Twitter’s among the most powerful social networks in the world for brand awareness – which is why it’s of the utmost importance that you know how to tap into it.

Twitter’s been around for several years now, and there still appears to be a distressing number of organizations who don’t quite know what to make of it. That’s  rather unfortunate, as those organizations don’t understand enough to know what they’re missing out on. In the right hands, Twitter may well be among the most powerful social networks in the world.

I suspect this is tied to the nature of the social network. Twitter is something people use when they’re in transit. It’s a site they browse when they’re waiting for the train, sitting in the bathroom, or stuck in traffic.  It’s a social network they go to in order to share and discover new content; in order to share their stream of thought with the world.

Connect with a user on here, and they’re bound to spread whatever message you’re putting forward like wildfire.

Make Sure Your Profile Is Optimized First

Before you even think of tweaking any of your tweets, you need to have a look at your profile. Do you have a decent profile picture? Does your tagline flow naturally while still incorporating a few keywords related to your brand? Is your profile named after your brand (or something people would associate with it?)

If you answered no to any of those questions, then you’ve some work to do before going forward.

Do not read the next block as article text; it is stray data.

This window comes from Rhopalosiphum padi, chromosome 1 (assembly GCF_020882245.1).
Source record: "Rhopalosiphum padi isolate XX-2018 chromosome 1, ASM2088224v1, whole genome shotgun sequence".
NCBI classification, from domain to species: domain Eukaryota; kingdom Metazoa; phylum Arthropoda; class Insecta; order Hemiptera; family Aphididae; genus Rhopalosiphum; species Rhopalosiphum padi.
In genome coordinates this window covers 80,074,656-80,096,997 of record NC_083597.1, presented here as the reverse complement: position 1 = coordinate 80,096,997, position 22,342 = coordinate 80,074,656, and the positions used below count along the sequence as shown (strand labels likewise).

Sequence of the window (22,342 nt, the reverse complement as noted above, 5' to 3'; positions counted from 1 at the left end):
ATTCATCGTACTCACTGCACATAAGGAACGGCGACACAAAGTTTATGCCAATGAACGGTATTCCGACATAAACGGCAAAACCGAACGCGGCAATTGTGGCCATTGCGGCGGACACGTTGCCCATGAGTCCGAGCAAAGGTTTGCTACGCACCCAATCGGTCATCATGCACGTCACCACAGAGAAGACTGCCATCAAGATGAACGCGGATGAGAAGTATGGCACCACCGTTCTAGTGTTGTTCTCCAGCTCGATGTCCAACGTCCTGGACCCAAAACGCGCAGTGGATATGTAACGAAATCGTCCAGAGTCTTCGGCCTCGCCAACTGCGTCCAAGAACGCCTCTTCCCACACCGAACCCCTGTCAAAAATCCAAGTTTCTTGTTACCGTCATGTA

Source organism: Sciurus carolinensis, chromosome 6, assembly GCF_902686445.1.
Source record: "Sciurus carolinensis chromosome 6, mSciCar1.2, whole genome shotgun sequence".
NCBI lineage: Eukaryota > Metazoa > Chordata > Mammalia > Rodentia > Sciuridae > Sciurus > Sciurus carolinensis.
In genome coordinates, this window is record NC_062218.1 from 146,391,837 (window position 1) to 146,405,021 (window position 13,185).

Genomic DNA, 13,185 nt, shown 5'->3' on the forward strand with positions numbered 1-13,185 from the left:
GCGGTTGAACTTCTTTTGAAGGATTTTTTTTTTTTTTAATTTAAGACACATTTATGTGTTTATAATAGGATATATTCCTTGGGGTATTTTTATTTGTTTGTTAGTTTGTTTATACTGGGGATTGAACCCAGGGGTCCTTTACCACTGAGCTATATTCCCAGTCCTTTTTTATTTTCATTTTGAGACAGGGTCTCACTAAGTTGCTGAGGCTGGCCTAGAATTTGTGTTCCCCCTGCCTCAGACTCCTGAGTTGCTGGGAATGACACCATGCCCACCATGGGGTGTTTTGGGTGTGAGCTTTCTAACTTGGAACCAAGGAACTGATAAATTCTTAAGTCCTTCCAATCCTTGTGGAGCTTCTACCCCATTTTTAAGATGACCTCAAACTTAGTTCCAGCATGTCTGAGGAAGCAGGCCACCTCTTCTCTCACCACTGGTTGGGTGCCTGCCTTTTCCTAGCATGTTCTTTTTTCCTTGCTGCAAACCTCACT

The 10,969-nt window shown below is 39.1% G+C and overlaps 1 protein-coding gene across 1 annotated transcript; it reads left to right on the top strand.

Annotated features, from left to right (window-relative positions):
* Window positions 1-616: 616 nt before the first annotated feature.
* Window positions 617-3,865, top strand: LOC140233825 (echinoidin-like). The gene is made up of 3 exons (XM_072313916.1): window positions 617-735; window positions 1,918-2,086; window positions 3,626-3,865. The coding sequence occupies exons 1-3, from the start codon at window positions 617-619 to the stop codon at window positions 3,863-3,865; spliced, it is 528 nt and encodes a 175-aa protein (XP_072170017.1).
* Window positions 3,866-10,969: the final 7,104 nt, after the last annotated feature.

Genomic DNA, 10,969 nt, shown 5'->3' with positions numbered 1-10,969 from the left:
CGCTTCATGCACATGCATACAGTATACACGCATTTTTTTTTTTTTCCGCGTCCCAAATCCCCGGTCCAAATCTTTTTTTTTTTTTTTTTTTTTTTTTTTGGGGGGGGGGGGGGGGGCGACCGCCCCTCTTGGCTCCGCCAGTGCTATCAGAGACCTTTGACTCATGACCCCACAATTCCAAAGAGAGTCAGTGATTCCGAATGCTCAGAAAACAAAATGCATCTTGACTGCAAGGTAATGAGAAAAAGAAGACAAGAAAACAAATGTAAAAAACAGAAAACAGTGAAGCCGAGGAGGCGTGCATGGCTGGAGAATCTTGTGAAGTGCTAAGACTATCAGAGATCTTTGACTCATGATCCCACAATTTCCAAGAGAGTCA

Tailor Your Tweets To Grab Attention – And Make Sure You Have A Voice

While I don’t deny that each and every tweet should have a headline, and that most should include a link along with a hashtag or two, I nevertheless maintain that your ‘voice’ is the most important part of your Twitter presence. It’s how you present yourself to your peers and followers, after all; just like a sleazy used car salesman is likelier to drive people away from his lot than sell them a Prius, tweets that appear mechanical, spammy, or boring will cause nothing but harm.

Let your personality shine through – keep it professional, but demonstrate that you are a real human being.

Time Your Tweets

There are certain dates and times when a tweet is likeliest to receive attention, but it tends to vary by region and demographic. If you know anything about your target audience, try tracking a few of them down on Twitter. Watch their habits – when are they tweeting, and how often? Working out what time most of their tweets were sent could give you a good idea of when would be the best time to make yourself heard.

Create A Keyword List

Although I’ve always been a proponent of a more organic form of SEO, it could be worthwhile to put together a list of all the major keywords you intend to use on Twitter. Keep them close-by, and don’t be afraid to occasionally drop one or two into one of your tweets (either into the body or as a hashtag).

Use Hashtags Whenever Possible (And Appropriate)